- Obaseki harps on biodiversity sustenance
Nigerians have been reminded that proper disposal of recyclable waste such as plastics, glass, cans will not only protect the future of their children but can also give them additional immediate income.
This reminder was highlighted during events to commemorate Earth Day 2018 at the Lekki Urban Forest and Animal Sanctuary Initiative (LUFASI) recently.
British Deputy High Commissioner to Nigeria, Laure Beaufils, said like her native United Kingdom, Nigeria also has and celebrates wonderful coastlines but unfortunately, humans are now clogging the ocean with plastics which can take hundreds of years to dissolve.
“Our environment, our health and ability to earn a living are affected by this practice. We can actually recycle to make some financial gains. It is now a win-win situation,” said Beaufils.
She said her office in Nigeria is actively involved in recycling. She also said the British government just announced a sum of £62 million to work with her Commonwealth partners on the issue of environment, and urged Nigerians to also task governments on commitment to the environment.
LUFASI Chairman, Desmond Majekodunmi, said Nigerians use too much plastic products. Plastic, he also noted, “is one of the problems that has happened to the environment, which is why Earth Day celebration this year is focused on plastic.”
“Plastic is killing the fishes and killing the oceans and that is why we have to clean the oceans by not throwing plastics away but make money from them through recycling,” said the renowned environmentalist.
CEO of Recycle Point, Mazi Alison Ukonu, at the event, told the residents of Majek area of Ibeju-Lekki Local Government that his company was ready to pick their plastic and other waste materials for recycling and also pay them with cash or gift items based on the points they earn over time.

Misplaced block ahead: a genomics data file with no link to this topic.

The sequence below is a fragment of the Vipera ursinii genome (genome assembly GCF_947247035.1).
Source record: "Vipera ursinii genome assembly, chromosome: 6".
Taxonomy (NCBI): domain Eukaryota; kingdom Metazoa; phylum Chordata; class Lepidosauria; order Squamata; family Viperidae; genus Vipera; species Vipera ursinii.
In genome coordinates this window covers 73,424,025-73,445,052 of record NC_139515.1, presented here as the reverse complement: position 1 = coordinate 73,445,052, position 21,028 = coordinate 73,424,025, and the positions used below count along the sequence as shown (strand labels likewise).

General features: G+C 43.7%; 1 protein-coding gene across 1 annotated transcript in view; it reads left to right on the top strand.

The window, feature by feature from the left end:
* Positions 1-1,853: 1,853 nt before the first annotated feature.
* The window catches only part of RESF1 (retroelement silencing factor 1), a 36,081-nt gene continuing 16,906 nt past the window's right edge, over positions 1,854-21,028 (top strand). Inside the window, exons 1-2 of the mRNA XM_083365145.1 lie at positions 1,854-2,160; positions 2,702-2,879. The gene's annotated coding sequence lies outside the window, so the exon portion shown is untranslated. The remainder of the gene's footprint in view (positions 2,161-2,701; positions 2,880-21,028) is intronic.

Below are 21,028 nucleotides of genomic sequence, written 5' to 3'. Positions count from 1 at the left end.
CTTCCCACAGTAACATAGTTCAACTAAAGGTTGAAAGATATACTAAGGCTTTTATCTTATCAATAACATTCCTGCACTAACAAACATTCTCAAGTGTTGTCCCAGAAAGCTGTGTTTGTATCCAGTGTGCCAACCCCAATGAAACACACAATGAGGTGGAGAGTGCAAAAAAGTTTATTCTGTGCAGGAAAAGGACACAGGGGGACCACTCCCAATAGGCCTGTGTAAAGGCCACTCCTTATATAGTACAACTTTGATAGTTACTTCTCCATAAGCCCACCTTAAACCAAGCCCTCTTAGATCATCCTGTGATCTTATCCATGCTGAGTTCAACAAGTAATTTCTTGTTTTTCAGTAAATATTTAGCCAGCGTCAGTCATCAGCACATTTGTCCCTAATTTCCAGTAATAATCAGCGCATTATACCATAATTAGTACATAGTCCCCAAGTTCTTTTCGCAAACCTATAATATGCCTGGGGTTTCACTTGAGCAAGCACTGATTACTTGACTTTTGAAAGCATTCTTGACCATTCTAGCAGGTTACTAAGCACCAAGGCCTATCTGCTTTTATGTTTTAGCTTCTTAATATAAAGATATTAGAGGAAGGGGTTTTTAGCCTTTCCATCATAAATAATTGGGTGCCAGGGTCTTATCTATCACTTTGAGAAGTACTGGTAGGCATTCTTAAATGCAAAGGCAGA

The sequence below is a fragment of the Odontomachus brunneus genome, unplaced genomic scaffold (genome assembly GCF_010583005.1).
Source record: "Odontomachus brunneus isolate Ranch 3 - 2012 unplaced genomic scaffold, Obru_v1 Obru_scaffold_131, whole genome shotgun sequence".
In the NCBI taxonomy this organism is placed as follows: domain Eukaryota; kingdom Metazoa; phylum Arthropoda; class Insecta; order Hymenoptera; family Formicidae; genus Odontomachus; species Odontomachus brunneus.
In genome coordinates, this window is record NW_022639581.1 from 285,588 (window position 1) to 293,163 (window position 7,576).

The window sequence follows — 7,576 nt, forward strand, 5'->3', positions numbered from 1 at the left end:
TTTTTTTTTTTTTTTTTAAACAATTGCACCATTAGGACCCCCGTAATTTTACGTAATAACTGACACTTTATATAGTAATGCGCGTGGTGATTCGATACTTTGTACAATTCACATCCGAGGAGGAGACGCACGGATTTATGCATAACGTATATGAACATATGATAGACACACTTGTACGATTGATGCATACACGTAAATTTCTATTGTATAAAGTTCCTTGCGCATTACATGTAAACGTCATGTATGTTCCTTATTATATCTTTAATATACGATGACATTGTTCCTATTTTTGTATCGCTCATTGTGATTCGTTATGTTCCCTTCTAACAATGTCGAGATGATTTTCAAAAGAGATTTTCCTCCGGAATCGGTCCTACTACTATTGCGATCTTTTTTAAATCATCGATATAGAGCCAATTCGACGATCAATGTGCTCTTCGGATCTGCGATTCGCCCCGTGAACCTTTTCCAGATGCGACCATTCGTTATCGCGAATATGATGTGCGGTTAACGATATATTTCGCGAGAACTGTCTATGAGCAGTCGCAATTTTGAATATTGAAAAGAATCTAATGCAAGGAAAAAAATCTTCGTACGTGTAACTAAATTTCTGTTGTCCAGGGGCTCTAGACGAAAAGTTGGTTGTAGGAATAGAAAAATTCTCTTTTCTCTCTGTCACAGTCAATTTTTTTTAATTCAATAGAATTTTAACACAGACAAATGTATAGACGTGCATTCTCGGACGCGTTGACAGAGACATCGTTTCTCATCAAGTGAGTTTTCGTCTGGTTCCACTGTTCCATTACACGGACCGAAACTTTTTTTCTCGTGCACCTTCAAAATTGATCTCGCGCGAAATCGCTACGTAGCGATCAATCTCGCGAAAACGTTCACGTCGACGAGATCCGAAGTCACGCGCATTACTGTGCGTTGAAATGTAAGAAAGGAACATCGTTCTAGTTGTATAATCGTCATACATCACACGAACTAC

Ukonu said: “We will have a recycle point here at LUFASI for people to bring their plastic bottles, pure water nylons, cans and glass and they will be able to get cash or items in turn based on the points they earn and registration is free.”
He said the popular sportswear designer, Nike, in 2010 made a unit of its expensive jerseys out of seven plastic bottles, stressing that recycling can help the environment and boost economic activities through setting of cottage companies that process recyclable items.
A kilogramme of plastic bottles fetches a person about N30, he said, adding that people should know the value of what they throw away and the harm it causes in the ocean and the environment.
The event involved residents of the host community joining environmentalists to pick plastic bottles and other waste items from about three kilometres of the Majek community along the Lekki-Epe Expressway.
In a related development, Edo State Governor, Mr. Godwin Obaseki has said the state government is pursuing a robust forestry programme to preserve the state’s biodiversity and conserve its forest belt.
The governor said this in commemoration of the International Mother Earth Day, marked every April 23, across the world by the United Nations and its various organs.
He said efforts were on to preserve the state’s flora and fauna to ensure that its forest reserve was not only protected, but that social, economic and political activities do not alter the state’s pristine biodiversity.
According to him, “Edo State has ample forest reserve, which if not carefully protected, will be lost to the forces of urbanisation. But we want to ensure that we do not lose the touch with mother earth and our forest belt. This is why we set machinery in motion to set up the forestry commission and also ensure that oil plantations in the state keep to the international conventions on protecting the environment from degradation.”
He said the state government would soon launch a document that contains plans and policies underpinning the development and exploitation of the state’s forest assets, noting that such a document would properly guard private investors on how to do business side-by-side the rich forests, its inhabitants and other various elements.